In relation to the varieties grown by the visited farmers, 44% said they had acquired from predecessor family members living in the collection site, the planting being carried out with tubers derived from materials obtained some decades ago and which were passed down the generations; 40% stated they grow varieties provided by neighbors and 16% did not know the origin of the material. As there is no formal system for the supply of seed tubers, varieties of D. trifida grown in these areas are kept for decades and these are exchanged between local farmers, with a low incidence of introduction of new varieties from other areas. These data corroborate the studies reported by Tamiru et al. (2008), which also noted that in Ethiopia there was no formal system for the supply of yam tubers, as well as farmers specialized in producing materials for planting.

During the collection and subsequent identification of the material in the greenhouse, we observed that sprouted tubers sometimes belonged to other species of Dioscorea, particularly D. alata (Siqueira et al., 2014). It was also observed that 56% of the farmers cultivate only one variety of D. trifida, unlike other species of vegetative propagation, such as cassava (Manihot esculenta), potato (Solanum tuberosum), sweet potato (Ipomoea batatas) (Brush et al., 1981; Salick et al., 1997; Sambatti et al., 2001; Emperaire and Peroni, 2007; Amorozo, 2008; Veasey et al., 2008), where it is customary to keep two or more varieties in the same farm. This decrease in the number of yam varieties maintained by farmers is worrisome because it is directly related to the loss of genetic resources and the process of genetic erosion. However, in general, we found several varieties of D. trifida maintained by farmers located in the study areas, which characterizes the type of agriculture practiced in the tropics, where several crop species or varieties of the same species are kept in rural farms by small and medium farmers (Clawson, 1985; Brush, 1995), in response to economic, social, cultural and natural factors (Cox and Wood, 1999).

Moreover, it was also observed that 44% of farmers plant more than one variety of D. trifida. This procedure aims to give greater assurance of harvest, because if some biotic and abiotic stress may interfere with planting, all varieties are hardly affected in the same intensity, thus increasing the probability of obtaining a production that guarantees at least the family sustainability during adverse conditions.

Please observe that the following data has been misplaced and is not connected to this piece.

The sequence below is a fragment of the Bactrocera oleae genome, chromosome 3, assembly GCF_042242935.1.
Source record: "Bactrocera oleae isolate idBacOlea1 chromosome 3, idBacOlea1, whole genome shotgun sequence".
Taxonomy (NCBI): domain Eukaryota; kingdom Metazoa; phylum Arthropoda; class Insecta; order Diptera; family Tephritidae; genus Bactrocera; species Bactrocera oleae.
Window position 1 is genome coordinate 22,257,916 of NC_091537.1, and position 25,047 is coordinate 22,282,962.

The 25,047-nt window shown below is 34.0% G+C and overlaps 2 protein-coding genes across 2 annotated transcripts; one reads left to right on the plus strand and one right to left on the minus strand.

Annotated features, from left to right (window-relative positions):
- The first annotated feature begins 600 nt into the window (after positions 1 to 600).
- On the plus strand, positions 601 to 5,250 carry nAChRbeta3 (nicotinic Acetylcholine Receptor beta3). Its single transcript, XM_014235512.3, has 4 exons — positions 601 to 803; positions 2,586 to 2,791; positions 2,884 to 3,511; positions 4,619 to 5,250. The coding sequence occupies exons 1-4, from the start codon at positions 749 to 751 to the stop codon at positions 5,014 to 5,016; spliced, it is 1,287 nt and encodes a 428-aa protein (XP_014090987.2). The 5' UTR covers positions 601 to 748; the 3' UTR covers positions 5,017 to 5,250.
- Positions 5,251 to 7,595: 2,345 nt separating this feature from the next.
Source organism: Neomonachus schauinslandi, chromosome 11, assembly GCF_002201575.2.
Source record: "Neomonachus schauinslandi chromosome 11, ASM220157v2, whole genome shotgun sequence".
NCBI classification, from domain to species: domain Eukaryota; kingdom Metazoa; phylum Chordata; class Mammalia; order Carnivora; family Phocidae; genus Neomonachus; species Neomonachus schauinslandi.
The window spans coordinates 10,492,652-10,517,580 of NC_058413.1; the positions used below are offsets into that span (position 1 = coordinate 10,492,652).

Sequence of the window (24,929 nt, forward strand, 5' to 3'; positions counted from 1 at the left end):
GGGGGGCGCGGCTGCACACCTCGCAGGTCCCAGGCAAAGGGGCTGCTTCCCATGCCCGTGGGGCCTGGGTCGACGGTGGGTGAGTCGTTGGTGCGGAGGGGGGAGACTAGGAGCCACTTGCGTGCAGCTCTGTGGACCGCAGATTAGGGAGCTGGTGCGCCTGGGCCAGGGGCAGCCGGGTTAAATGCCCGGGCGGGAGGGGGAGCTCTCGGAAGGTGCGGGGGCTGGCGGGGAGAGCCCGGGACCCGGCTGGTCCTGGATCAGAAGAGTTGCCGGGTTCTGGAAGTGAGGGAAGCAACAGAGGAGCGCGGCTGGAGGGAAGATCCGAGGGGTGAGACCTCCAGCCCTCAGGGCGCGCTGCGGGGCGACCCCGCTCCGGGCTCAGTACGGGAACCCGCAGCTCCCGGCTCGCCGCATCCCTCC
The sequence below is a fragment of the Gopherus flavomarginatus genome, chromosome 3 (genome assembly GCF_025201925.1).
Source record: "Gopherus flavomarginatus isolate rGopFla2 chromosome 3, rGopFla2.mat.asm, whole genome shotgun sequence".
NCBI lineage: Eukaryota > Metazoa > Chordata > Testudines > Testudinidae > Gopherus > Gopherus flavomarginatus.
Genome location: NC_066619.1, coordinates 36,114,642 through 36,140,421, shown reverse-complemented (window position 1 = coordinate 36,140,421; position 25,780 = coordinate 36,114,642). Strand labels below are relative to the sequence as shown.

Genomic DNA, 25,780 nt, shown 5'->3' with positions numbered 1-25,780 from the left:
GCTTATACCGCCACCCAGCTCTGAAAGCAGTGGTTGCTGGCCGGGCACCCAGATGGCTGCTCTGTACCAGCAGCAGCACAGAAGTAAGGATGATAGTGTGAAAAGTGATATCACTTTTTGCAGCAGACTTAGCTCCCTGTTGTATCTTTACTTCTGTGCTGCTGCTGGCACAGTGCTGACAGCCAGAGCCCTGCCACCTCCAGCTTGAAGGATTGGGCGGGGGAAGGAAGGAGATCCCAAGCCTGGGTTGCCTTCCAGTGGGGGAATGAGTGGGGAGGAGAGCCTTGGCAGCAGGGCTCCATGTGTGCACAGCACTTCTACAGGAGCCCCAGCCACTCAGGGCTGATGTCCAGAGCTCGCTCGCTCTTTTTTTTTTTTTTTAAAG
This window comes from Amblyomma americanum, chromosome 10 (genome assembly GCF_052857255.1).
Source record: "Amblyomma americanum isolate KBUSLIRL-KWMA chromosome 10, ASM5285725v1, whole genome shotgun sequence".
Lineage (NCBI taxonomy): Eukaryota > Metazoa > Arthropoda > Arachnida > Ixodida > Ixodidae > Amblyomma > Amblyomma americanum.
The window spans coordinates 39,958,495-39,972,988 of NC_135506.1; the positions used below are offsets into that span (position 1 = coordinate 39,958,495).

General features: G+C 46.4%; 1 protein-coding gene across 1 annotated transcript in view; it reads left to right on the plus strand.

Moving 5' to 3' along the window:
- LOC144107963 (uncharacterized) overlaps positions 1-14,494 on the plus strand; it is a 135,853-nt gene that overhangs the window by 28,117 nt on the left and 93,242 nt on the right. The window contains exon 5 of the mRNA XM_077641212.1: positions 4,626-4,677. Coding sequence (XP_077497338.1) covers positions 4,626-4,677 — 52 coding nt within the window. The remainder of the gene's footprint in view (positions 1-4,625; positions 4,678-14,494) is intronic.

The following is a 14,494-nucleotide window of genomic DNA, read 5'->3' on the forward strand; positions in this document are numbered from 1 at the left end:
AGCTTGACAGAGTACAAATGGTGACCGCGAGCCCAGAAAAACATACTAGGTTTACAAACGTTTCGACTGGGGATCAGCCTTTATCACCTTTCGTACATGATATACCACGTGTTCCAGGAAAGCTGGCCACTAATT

The loss of genetic resources was also observed when 96% of the farmers claimed to have planted yam varieties that are no longer planted in the property. The main reasons listed by the farmers were abandoning the fields in order to obtain employment in urban areas, thus ensuring a source of income to support their family; changes in the physicochemical conditions of the soil, leading to the emergence of diseases in the crop, and consequently the total loss of the crop; preference of a variety over others; reduction of manpower available to carry out the activities of preparation, planting and harvesting; poor land distribution, heavily reducing the area available for agricultural activities; lack of information regarding the proper management of the crop such as diseases and pests management, allowing large losses of tubers at harvest time; as well as increased production costs, low returns and lack of financial incentive to encourage the practice of family agriculture.

When farmers continue their activities in the field and keep the varieties of D. trifida in successive cycles of planting and harvesting, they perform several agricultural practices in order to increase the production of tubers. Among these practices, we observed the use of herbicides and organic or chemical fertilizers. However, significant differences in the mode and frequency of application of these inputs among the visited areas were found, where only farmers in Santa Catarina reported using some type of agricultural implement. This fact is relevant because we noticed that farmers in Santa Catarina are better prepared in terms of management given to the yam cultivation, which justifies the production of up to 2,500 kg of yam obtained in some properties with an area above 2 ha, the highest production found among the areas visited. This production is also related to the fact that the tubers of D. trifida are greatly appreciated by producers and consumers in the region, rather than tubers of D. alata and D. cayenensis, species of greatest economic impact in Brazil. Also, tubers of D. trifida were found being sold in a local supermarket, as well as being served in a typical restaurant of the region (Veasey et al., 2010). This species also has a commercial interest in the Amazon, being the main species of the genus Dioscorea sold in local markets (Lin Chau Ming, personal communication), such as the two accessions of the Amazon evaluated in this study.